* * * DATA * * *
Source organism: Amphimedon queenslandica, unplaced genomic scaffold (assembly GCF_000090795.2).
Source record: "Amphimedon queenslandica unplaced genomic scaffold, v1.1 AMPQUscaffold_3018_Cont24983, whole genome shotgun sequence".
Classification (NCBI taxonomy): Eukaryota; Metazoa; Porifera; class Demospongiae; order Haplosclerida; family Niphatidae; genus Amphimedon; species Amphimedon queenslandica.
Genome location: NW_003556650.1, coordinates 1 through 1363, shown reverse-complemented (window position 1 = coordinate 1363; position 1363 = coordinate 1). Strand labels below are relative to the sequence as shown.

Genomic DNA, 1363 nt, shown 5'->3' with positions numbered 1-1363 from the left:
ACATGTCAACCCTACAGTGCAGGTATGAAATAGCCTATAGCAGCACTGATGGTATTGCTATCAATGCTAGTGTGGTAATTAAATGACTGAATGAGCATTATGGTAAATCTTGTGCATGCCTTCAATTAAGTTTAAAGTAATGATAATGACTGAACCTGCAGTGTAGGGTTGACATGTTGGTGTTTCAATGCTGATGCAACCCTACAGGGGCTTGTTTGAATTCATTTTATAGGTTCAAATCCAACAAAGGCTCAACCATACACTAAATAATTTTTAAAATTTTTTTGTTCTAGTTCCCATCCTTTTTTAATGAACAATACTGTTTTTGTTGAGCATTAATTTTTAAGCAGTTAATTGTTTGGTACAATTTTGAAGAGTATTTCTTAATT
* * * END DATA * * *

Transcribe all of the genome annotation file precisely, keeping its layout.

Source organism: Amphimedon queenslandica, unplaced genomic scaffold (assembly GCF_000090795.2).
Source record: "Amphimedon queenslandica unplaced genomic scaffold, v1.1 AMPQUscaffold_3018_Cont24983, whole genome shotgun sequence".
Classification (NCBI taxonomy): Eukaryota; Metazoa; Porifera; class Demospongiae; order Haplosclerida; family Niphatidae; genus Amphimedon; species Amphimedon queenslandica.
Genome location: NW_003556650.1, coordinates 1 through 1363, shown reverse-complemented (window position 1 = coordinate 1363; position 1363 = coordinate 1). Strand labels below are relative to the sequence as shown.

Genomic DNA, 1363 nt, shown 5'->3' with positions numbered 1-1363 from the left:
ACATGTCAACCCTACAGTGCAGGTATGAAATAGCCTATAGCAGCACTGATGGTATTGCTATCAATGCTAGTGTGGTAATTAAATGACTGAATGAGCATTATGGTAAATCTTGTGCATGCCTTCAATTAAGTTTAAAGTAATGATAATGACTGAACCTGCAGTGTAGGGTTGACATGTTGGTGTTTCAATGCTGATGCAACCCTACAGGGGCTTGTTTGAATTCATTTTATAGGTTCAAATCCAACAAAGGCTCAACCATACACTAAATAATTTTTAAAATTTTTTTGTTCTAGTTCCCATCCTTTTTTAATGAACAATACTGTTTTTGTTGAGCATTAATTTTTAAGCAGTTAATTGTTTGGTACAATTTTGAAGAGTATTTCTTAATT